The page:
Charles E. Connerly. The Most Segregated City in America: City Planning and Civil Rights in Birmingham, 1920-1980. Charlottesville: University Press of Virginia, 2005. xvi + 360 pp. $45.00 (cloth), ISBN 978-0-8139-2334-5.
Reviewed by Bobby Wilson (Department of Geography, University of Alabama)
Published on H-Urban (March, 2006)
Race and Planning Practices in Birmingham
For the first time, in The Most Segregated City in America , an historical connection is delineated between civil rights and planning practices in Birmingham. Author Charles Connerly demonstrates in detail how planning practices were used to maintain the racial status quo. It is not coincidental that a city that became known as the most segregated city in America and the place for one of the most significant battles for civil rights in America, also was the South's most industrial city. For the early part of the twentieth century, a significant part of Birmingham's labor force consisted of blacks who migrated from the black belt region of the South to work in the coal and ore mines. These new inhabitants needed housing and Birmingham planners made sure that white housing was segregated from that for black people.
Birmingham had applied the logic of protecting property values (that propelled the zoning movement in America) to the legal separation of black and white neighborhoods. In the 1940s, black homeowners launched the struggle for civil rights by violating the city's racial zoning ordinance, which had been adopted in 1926. Not until 1951 was Birmingham's racial zoning declared unconstitutional by the Supreme Court, resulting in "the South's longest-standing racial zoning law." (p .3).
Connerly poses a critical question: why did it take so long to declare the city's zoning law unconstitutional, when the courts had already declared racial zoning in many southern cities, including Atlanta, unconstitutional? In answering this question, Connerly distinguishes the planning practices in Birmingham from other southern cities. Racial zoning ordinances were often prepared by planners. To challenge Birmingham's racial zoning was to challenge the city's comprehensive plan. But more important, black citizens of Birmingham who wanted change were impaired by the intimidating strength of the white power structure, the organizational weakness of the National Association for the Advancement of Colored People (NAACP), and the absence of black voting power. Not until after World War II did the NAACP take up the zoning issue. The city also made wide use of the "separate but equal" doctrine, which remained legally intact until the 1954 Brown decision. By invoking a "separate but equal" clause in its zoning enabling statute, the city took advantage of the fact that the Supreme Court had not ruled that doctrine unconstitutional.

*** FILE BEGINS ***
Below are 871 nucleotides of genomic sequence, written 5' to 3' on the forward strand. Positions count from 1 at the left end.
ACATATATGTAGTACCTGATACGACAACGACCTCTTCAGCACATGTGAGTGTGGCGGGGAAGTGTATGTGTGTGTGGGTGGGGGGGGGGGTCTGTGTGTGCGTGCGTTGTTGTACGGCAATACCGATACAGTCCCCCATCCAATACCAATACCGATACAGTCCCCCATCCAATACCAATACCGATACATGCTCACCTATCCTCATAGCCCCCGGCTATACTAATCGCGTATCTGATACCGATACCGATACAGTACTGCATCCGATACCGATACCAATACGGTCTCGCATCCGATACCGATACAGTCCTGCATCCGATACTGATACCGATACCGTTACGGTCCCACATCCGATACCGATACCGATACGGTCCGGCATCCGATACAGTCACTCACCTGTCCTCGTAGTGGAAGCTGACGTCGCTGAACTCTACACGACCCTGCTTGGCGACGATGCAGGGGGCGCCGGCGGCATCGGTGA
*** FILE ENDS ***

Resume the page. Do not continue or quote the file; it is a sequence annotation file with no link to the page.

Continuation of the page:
Although the city invoked the "separate but equal" clause in its zoning statute, there was no equality in racial zoning. The uniqueness of lots and neighborhoods made them inherently unequal, reinforcing inequality between black and white neighborhoods. Black neighborhoods were more likely than white neighborhoods to be located in or near flood-prone areas and industrial sites and were four times more likely than white neighborhoods to contain heavy industry. Birmingham argued that its racial zoning only restricted access to the property, not the purchase and ownership of the property, and therefore the rights of an individual to participate in the marketplace were not violated. But such legal reasoning on the part of Birmingham was not consistent with what the court said in Buchanan v. Warley (1917), which tied the right of ownership to the use and occupation of the property.
Connerly argues that racial zoning undermined urban housing markets and this eventually led to its downfall. The 1926 zoning code provided only one black neighborhood for single-family housing and little or no new housing opportunities for black citizens. There was no "filtering" or "trickle down" of houses and neighborhoods from whites to blacks. As early as 1923, Birmingham prevented the entry of blacks into white neighborhoods, resulting in a dual housing market, one black, one white. After 1945, neighborhoods zoned for blacks could not accommodate the growth of the black population.